Wilson spent much of 1916 campaigning for the November election and working to stay out of the war in Europe. His campaign slogan was, “He kept us out of war.” During his fourth year in office he appointed the first Jewish Supreme Court Justice, Louis Brandeis. President Wilson signed into law the Adamson Act which provided railroad workers with an eight hour workday and paved the way for shortened workdays for all industrial workers. In October, avid baseball fan Wilson became the first sitting President to attend a World Series game. He was re-elected in November by a narrow margin. There is no indication of any Christmas cards, Christmas tree or other Christmas celebrations, but it is known that Wilson was actively trying to negotiate a peaceful settlement of the war.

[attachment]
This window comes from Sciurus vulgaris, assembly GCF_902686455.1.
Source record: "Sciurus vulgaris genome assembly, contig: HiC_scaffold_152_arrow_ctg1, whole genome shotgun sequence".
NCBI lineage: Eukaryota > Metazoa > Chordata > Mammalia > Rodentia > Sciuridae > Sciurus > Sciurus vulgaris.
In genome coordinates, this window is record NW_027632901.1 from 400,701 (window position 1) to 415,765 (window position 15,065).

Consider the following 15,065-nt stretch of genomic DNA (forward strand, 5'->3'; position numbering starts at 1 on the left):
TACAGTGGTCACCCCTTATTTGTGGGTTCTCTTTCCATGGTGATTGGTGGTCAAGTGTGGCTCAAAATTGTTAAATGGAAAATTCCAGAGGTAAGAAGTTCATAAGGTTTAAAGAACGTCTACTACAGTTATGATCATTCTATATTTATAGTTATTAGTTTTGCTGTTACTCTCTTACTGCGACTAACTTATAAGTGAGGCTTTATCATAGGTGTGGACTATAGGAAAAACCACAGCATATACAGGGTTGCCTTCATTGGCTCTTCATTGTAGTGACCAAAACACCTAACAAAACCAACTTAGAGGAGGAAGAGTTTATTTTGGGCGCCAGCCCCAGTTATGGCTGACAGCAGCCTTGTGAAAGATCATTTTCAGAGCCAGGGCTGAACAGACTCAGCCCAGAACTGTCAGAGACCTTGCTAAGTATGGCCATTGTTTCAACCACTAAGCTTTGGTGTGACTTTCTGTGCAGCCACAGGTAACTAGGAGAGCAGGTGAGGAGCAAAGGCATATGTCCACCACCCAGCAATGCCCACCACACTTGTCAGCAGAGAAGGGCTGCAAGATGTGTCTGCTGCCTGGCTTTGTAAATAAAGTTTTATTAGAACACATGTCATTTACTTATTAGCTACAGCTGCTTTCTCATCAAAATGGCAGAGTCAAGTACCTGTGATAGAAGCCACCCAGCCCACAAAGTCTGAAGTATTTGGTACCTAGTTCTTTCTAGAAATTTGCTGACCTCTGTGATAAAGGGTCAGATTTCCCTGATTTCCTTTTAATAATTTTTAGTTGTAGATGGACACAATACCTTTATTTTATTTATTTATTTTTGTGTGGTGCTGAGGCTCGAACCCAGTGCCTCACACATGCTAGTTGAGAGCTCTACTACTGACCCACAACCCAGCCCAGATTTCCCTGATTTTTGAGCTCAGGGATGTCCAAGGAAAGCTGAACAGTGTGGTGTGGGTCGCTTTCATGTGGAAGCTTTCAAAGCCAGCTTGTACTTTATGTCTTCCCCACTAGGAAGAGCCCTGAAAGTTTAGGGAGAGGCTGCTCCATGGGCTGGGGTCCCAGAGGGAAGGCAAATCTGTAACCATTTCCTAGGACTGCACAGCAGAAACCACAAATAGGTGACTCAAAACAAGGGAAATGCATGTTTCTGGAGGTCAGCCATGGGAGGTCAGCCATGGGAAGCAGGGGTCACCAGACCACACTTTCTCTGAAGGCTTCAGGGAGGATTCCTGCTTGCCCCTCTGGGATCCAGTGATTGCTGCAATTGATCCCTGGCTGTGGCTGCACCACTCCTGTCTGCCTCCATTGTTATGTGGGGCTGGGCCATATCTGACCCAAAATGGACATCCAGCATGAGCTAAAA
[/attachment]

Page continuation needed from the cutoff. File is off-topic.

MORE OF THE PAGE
The German U-Boat menace became more dangerous throughout 1916 and into 1917, which prompted Wilson to call for a joint session of Congress on April 2, 1917. He read, “The present German submarine warfare against commerce is warfare against mankind. It is a war against all nations… We are accepting this challenge… The world must be made safe for democracy.” Congress deliberated for several days and declared war on April 6, 1917. This became known as the Great War, The War to End all Wars, and finally World War I. President Wilson was given full power over the price, production, and distribution of food and fuel supplies in August of 1917. The day after Christmas Wilson’s government took over the American Railroad systems and disrupted the Christmas travelers.